CONJUGATION & GENE RECOMBINATION IN E.COLI

The transfer of genetic material between bacteria through cell-to-cell contact is called bacterial conjugation. It is a mechanism of horizontal gene transfer. Bacterial conjugation is often incorrectly regarded as sexual reproduction or mating. It does not involve the fusion of gametes and formation of a zygote. Therefore, it is not actually sexual mating. It is only the transfer of genetic information from a donor cell to a recipient. One of the bacteria acts as donor. It donates conjugative or mobile genetic element in the form conjugative plasmid. Most conjugative plasmids have systems that ensure the recipient cell does not already contain a similar element. The genetic information transferred can be beneficial to the recipient. Some of these are used to transfer antibiotic resistance, or an enzyme that allows it to better digest its medium.

Mechanism of conjugation

I. The prototype for conjugative plasmids is the F-plasmid also

called F-factor. The F-plasmid is an episome. Episome is a plasmid of about 100 kb length that can integrate itself into the bacterial chromosome by genetic recombination. (One kb is one thousand base pairs) It carries its own origin of replication, called oriV. There can only be one copy of the F­plasmid in a bacterium. Such bacterium is called F-positive or

sometimes male bacterium. The bacteria lacking F plasmid are called F-negative or female bacterium.

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Fig: Conjugation in bacteria

2. Among other genetic information, the F-plasmid carries. a tra and a trb locus. Both these locus together are about 33 kb long and consist of about 40 genes. The Ira locus has p//in gene and regulatory genes. These genes form sex pill on the cell surface. They also form polymeric proteins. These proteins can attach themselves to the surface of F-negative bacteria and initiate the conjugation. Some proteins coded in the Ira or trb loci. These proteins open a channel between the bacteria.


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3. Conjugation is initiated by mating signal. A complex of proteins called the relaxosome creates a nick in one plasmid DNA strand at the origin of transfer, or oriT. In the F-plasmid system the relaxosome consists of proteins Tral, TraY, TraM, and the integrated host factor, IHF.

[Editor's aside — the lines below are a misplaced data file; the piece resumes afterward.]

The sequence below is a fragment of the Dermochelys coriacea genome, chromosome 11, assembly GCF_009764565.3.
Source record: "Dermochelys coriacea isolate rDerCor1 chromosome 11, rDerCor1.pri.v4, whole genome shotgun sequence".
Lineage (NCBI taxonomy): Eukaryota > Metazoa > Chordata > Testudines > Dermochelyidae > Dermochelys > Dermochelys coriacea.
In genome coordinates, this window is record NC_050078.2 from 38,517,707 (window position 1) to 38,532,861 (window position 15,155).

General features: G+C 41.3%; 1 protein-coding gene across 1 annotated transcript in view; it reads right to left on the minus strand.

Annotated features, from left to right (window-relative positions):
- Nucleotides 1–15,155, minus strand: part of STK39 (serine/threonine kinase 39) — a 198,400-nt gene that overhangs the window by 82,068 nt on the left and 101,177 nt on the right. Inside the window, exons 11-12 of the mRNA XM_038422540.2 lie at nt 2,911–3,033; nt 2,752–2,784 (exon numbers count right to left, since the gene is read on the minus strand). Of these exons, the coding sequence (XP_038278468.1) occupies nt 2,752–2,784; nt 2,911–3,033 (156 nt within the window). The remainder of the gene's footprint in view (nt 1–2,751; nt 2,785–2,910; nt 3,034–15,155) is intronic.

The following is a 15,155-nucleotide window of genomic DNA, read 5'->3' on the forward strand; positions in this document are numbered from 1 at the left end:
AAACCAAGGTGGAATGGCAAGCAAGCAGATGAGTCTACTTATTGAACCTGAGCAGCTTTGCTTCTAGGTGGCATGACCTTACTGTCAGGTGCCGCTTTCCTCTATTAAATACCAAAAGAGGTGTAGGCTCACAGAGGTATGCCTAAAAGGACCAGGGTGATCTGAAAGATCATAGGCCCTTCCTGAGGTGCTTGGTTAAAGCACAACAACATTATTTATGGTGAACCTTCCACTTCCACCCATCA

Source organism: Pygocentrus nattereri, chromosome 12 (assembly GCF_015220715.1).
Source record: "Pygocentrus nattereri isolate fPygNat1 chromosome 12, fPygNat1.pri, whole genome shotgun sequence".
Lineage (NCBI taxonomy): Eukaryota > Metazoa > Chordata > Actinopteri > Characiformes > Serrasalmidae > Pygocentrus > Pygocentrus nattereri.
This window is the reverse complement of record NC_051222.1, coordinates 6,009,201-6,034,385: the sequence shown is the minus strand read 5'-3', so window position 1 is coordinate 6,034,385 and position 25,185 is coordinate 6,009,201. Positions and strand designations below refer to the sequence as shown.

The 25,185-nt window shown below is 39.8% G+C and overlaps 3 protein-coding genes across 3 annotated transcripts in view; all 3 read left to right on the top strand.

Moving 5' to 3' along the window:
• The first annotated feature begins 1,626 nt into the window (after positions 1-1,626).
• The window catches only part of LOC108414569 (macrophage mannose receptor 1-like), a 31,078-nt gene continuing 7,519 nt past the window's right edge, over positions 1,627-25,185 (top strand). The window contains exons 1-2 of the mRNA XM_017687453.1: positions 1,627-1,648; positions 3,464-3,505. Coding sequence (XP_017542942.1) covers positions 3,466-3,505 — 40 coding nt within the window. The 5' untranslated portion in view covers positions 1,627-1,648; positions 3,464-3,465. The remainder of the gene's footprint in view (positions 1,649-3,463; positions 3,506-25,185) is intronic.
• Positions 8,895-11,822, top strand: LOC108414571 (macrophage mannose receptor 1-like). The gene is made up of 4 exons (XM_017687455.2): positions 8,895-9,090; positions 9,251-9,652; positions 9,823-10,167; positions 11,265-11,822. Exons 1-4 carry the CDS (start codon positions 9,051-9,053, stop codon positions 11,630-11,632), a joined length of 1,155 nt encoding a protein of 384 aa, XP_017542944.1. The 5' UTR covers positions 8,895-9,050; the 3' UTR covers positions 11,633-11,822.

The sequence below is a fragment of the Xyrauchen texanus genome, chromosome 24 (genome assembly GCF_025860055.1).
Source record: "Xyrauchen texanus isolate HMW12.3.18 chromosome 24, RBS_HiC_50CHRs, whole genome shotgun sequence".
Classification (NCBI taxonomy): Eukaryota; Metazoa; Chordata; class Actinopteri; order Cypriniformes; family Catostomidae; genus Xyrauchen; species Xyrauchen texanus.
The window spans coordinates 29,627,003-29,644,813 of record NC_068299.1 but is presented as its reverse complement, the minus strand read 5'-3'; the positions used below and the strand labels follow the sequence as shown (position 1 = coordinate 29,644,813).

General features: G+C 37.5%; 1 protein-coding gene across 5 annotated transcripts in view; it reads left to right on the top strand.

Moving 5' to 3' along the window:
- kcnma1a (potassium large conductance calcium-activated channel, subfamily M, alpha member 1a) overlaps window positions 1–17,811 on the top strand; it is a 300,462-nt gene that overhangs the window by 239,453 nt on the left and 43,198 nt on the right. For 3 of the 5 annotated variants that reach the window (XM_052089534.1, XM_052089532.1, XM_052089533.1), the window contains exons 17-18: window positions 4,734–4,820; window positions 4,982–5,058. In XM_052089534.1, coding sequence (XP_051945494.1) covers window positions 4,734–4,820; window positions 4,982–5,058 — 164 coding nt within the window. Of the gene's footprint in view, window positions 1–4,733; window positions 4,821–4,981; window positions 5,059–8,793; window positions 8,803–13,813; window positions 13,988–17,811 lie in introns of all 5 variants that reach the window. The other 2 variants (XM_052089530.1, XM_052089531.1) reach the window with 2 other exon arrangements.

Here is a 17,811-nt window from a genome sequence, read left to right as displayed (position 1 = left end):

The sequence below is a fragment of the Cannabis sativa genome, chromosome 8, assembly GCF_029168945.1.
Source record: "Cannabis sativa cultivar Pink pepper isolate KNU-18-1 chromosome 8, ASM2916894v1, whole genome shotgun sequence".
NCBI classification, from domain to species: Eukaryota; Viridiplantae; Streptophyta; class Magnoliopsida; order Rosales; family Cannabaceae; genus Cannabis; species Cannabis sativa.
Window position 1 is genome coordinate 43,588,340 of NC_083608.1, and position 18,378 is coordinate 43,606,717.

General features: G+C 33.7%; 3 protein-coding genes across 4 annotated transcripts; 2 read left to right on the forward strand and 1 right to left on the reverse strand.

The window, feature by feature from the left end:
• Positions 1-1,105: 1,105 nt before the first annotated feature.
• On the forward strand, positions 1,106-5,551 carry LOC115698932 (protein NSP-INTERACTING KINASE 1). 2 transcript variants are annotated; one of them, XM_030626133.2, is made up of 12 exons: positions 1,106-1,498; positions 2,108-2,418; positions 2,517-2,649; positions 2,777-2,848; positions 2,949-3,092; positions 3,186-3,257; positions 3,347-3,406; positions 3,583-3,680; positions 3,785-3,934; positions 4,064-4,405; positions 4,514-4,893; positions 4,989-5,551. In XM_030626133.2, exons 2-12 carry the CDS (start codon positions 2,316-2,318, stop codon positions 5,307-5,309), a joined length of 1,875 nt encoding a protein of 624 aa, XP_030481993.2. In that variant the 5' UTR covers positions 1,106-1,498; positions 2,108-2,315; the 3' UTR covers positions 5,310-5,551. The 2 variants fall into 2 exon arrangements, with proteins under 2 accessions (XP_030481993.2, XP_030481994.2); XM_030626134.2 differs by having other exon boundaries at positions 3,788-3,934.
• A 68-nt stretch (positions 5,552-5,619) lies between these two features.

4. There are two culture of bacteria:

(a)    Some culture of cells contains non-integrated F plasmids. These are responsible for the low-frequency of chromosomal gene transfer.

(b)    Some Strains of bacteria have integrated F-plasmid. Such strains transfer chromosomal genes very efficiently. So they are called Hfr (high frequency of recombination). A hfr cell is a bacterium with a conjugative plasmid (often F) integrated into its genomic DNA. Unlike a normal F+ cell, hfr strains attempt to transfer their entire DNA through the mating bridges (called pili) to the F- cell. This occurs because the F factor has integrated itself via an insertion point in the bacterial chromosome. The F factor’s has inherent nature to transfer itself over the pilus during bacteria conjugation. Therefore, rest of the bacterial genome is dragged along with it.

5. Mating always occur between F and F. F-plasmid is integrated into the host genome. Donor chromosomal DNA may be transferred along with plasmid DNA. The chromosome of donor bacteria replicated before this transfer. Therefore, its genes are not lost. The amount of chromosomal DNA that is transferred depends on timing of contact. For common laboratory strains of E. coli the transfer of the entire bacterial chromosome takes about 100 minutes. The transferred DNA can be integrated into the recipient genome via recombination.

6. The newly acquired DNA aligns with the homologous region of cells own chromosome. A crossover changes DNA between

these two. Binary fission of this cell gives rise to new recombinant bacteria. The genes of these bacteria are derived from two different sources.

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